Sweepyface: a linguistic profile

This morning brought news of the suicide of a media-branded ‘troll’[1]. Brenda Leyland, the 63 year-old woman behind the @sweepyface Twitter account, a self-proclaimed “researcher” and “anti-McCann” advocate was found dead at a Marriott hotel on Saturday 4th October in Leicester. She was recently contacted by a reporter at Sky News regarding her Twitter activity which frequently suggested that the disappearance of Madeline ‘Maddie’ McCann in May 2007 was being covered up to the profit of her parents Kate and Gerry McCann.

Part of an online community of “antis” – people who challenge the McCann’s account of Maddie’s disappearance – Leyland frequently posted under the @sweepyface Twitter handle tagging her posts with #mccann. “Antis” distinguish themselves from “pros”, or “pro-mccann” advocates, who believe the McCann’s account of their daughter’s disappearance.

Here, we offer a brief and broad analysis of the content flowing to and from the @sweepyface Twitter account during the entirety of 2014, including the language use and online networks in which @sweepyface operated.

Please note that our analysis does not attempt to validate any claims made by any party with regard to the disappearance of Madeline McCann.

Who is sweepyface?

As presented on analysis of the @sweepyface Twitter account

  • Description: researcher
  • Location: London/Los Angeles

What was sweepyface talking about?

  • Number of tweets sent between Jan-Oct 2014: 2,136
  • Tweets by sweepyface which contained the ‘#mccann’ hashtag: 1,992 (93.26% of all tweets in 2014)
  • Frequency
    • We looked at the most frequent words used by @sweepyface in all the tweets sent during 2014. After cutting out frequent grammatical words (like to, the, is, of, and, etc.) which don’t typically reveal much about content, it was found that the most frequent things talked about were:
    • “K & G” – freq 222
      • K & G was used as shorthand to refer to Kate and Gerry McCann, Madeline McCann’s mother and father. They were one of the most frequent topics of interest
      • ‘Kate’ and ‘Gerry’ also appeared, but less frequently (60 times and 39 times, respectively) and were never referred to using their full names, Kate McCann/Gerry McCann
  • “shills”
    • ‘Shills’ was the most frequent lexical word used(unlike grammatical/functional words, lexical words have clear semantic meaning – they are word classes like nouns and verbs).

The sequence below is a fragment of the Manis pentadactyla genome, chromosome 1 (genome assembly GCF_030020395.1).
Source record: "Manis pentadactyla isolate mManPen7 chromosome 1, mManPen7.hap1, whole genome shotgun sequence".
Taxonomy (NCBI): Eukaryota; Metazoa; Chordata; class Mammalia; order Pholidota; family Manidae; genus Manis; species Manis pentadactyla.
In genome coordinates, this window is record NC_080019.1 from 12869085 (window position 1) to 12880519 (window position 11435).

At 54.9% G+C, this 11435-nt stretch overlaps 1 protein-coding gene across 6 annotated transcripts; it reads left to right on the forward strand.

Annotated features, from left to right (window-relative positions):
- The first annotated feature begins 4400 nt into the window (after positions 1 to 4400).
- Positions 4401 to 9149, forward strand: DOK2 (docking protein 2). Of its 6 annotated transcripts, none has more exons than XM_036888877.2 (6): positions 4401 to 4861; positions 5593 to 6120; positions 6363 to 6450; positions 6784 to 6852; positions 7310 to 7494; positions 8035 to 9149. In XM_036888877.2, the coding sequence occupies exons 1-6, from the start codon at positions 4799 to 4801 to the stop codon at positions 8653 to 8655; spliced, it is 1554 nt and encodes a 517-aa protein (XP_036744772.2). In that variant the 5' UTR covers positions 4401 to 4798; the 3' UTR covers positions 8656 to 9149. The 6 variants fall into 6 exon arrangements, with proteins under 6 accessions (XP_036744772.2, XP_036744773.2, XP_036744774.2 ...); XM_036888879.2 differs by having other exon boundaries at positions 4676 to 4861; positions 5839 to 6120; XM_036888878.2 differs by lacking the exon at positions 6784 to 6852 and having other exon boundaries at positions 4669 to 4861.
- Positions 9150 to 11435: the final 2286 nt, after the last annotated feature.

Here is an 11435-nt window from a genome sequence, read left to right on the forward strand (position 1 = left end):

• It was almost unique to sweepyface – it was characteristic of her particular way of framing “pros”
    • Shills was used as a catch all term to talk about:
      • Those who would express “pro-mccann” opinions – “pros” and “shills” appear to be interchangeable
      • those who would opposed the opinions of “antis”
    • used as an in-/out-group identifier
  • “police”
    • mostly used to question police practices as in the following Tweet from sweepyface:
      • “#mccann  Rarely a month goes by when our police force are not highlighted as having flawed investigations, PJ is no worse than any other”
    • Tweeted the police, as in the following examples:

Name

Date

Tweet

sweepyface

19/03/2014 15:32

@metpoliceuk  This is becoming farcical Why will you not consider McCanns as suspects, plenty of clues
sweepyface

08/08/2014 15:31

@gracey52marl @metpoliceuk  #mccann  Not me, I wd like to see Gerrie Nell, prosecute the Mcanns, he wd tear them to shreds

Who did sweepyface affiliate with and what did they say?

Examined only the top 10 accounts with whom @sweepyface had most interaction with. These accounts were:

Rank Account name # of interactions Group
1 PORTUGALONLINE 478 anti
2 TrulyJudy73 456 pro
3 martin_liz 445 anti
4 siamesey 417 anti
5 RothleyPillow 393 anti
6 AdirenM 323 anti
7 1matthewwright1 314 anti
8 ModNrodder 309 pro
9 B_balou 256 anti
10 basilandmanuel 250 pro

Sweepyface most frequently associated directly with others who were actively engaged in talk about the disappearance of Madeline McCann, whether as a “pro” or as an “anti”. Moreover, contact between these accounts was evident and many more accounts were frequently interacting with sweepyface on the same topic.

 [more to follow]


[1] We argue that ‘troll’ as used by the media is defined too broadly – it captures behaviours from low level insults to rape and death threats – and is thus harmful. We adhere instead to the definition of ‘troll’ given here: http://cass.lancs.ac.uk/?p=621